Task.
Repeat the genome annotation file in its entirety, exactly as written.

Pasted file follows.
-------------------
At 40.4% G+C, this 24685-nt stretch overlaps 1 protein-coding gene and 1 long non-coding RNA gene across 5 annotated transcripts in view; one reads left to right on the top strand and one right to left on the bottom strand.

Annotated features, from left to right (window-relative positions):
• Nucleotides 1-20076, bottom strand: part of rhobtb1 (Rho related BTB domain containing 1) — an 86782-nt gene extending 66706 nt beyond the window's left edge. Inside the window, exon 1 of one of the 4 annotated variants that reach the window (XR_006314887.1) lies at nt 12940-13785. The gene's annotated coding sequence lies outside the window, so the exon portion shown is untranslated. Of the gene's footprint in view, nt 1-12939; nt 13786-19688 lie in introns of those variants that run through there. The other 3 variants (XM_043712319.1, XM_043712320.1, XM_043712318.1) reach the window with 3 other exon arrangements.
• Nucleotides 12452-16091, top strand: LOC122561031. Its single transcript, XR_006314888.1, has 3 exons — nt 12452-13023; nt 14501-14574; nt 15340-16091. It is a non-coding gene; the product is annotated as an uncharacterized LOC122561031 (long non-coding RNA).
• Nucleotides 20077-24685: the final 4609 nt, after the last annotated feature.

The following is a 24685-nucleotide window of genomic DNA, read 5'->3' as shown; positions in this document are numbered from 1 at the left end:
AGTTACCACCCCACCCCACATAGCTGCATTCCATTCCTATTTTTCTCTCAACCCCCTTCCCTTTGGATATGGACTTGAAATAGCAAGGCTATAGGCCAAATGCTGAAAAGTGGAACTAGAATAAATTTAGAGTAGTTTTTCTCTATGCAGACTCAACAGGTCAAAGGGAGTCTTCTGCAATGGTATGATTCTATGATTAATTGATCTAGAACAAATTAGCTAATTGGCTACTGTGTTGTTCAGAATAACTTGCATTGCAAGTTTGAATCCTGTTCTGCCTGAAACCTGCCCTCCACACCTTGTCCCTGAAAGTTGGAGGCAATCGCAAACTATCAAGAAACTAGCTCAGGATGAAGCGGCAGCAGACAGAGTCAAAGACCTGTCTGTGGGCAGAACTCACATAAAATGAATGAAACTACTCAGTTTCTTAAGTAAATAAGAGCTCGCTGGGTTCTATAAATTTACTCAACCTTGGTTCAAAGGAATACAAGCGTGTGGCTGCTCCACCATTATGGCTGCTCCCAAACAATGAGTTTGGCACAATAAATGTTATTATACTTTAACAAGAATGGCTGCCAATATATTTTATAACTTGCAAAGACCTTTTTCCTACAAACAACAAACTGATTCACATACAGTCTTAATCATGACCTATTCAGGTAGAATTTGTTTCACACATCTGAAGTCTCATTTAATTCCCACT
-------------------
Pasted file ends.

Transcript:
At 40.4% G+C, this 24685-nt stretch overlaps 1 protein-coding gene and 1 long non-coding RNA gene across 5 annotated transcripts in view; one reads left to right on the top strand and one right to left on the bottom strand.

Annotated features, from left to right (window-relative positions):
• Nucleotides 1-20076, bottom strand: part of rhobtb1 (Rho related BTB domain containing 1) — an 86782-nt gene extending 66706 nt beyond the window's left edge. Inside the window, exon 1 of one of the 4 annotated variants that reach the window (XR_006314887.1) lies at nt 12940-13785. The gene's annotated coding sequence lies outside the window, so the exon portion shown is untranslated. Of the gene's footprint in view, nt 1-12939; nt 13786-19688 lie in introns of those variants that run through there. The other 3 variants (XM_043712319.1, XM_043712320.1, XM_043712318.1) reach the window with 3 other exon arrangements.
• Nucleotides 12452-16091, top strand: LOC122561031. Its single transcript, XR_006314888.1, has 3 exons — nt 12452-13023; nt 14501-14574; nt 15340-16091. It is a non-coding gene; the product is annotated as an uncharacterized LOC122561031 (long non-coding RNA).
• Nucleotides 20077-24685: the final 4609 nt, after the last annotated feature.

The following is a 24685-nucleotide window of genomic DNA, read 5'->3' as shown; positions in this document are numbered from 1 at the left end:
AGTTACCACCCCACCCCACATAGCTGCATTCCATTCCTATTTTTCTCTCAACCCCCTTCCCTTTGGATATGGACTTGAAATAGCAAGGCTATAGGCCAAATGCTGAAAAGTGGAACTAGAATAAATTTAGAGTAGTTTTTCTCTATGCAGACTCAACAGGTCAAAGGGAGTCTTCTGCAATGGTATGATTCTATGATTAATTGATCTAGAACAAATTAGCTAATTGGCTACTGTGTTGTTCAGAATAACTTGCATTGCAAGTTTGAATCCTGTTCTGCCTGAAACCTGCCCTCCACACCTTGTCCCTGAAAGTTGGAGGCAATCGCAAACTATCAAGAAACTAGCTCAGGATGAAGCGGCAGCAGACAGAGTCAAAGACCTGTCTGTGGGCAGAACTCACATAAAATGAATGAAACTACTCAGTTTCTTAAGTAAATAAGAGCTCGCTGGGTTCTATAAATTTACTCAACCTTGGTTCAAAGGAATACAAGCGTGTGGCTGCTCCACCATTATGGCTGCTCCCAAACAATGAGTTTGGCACAATAAATGTTATTATACTTTAACAAGAATGGCTGCCAATATATTTTATAACTTGCAAAGACCTTTTTCCTACAAACAACAAACTGATTCACATACAGTCTTAATCATGACCTATTCAGGTAGAATTTGTTTCACACATCTGAAGTCTCATTTAATTCCCACT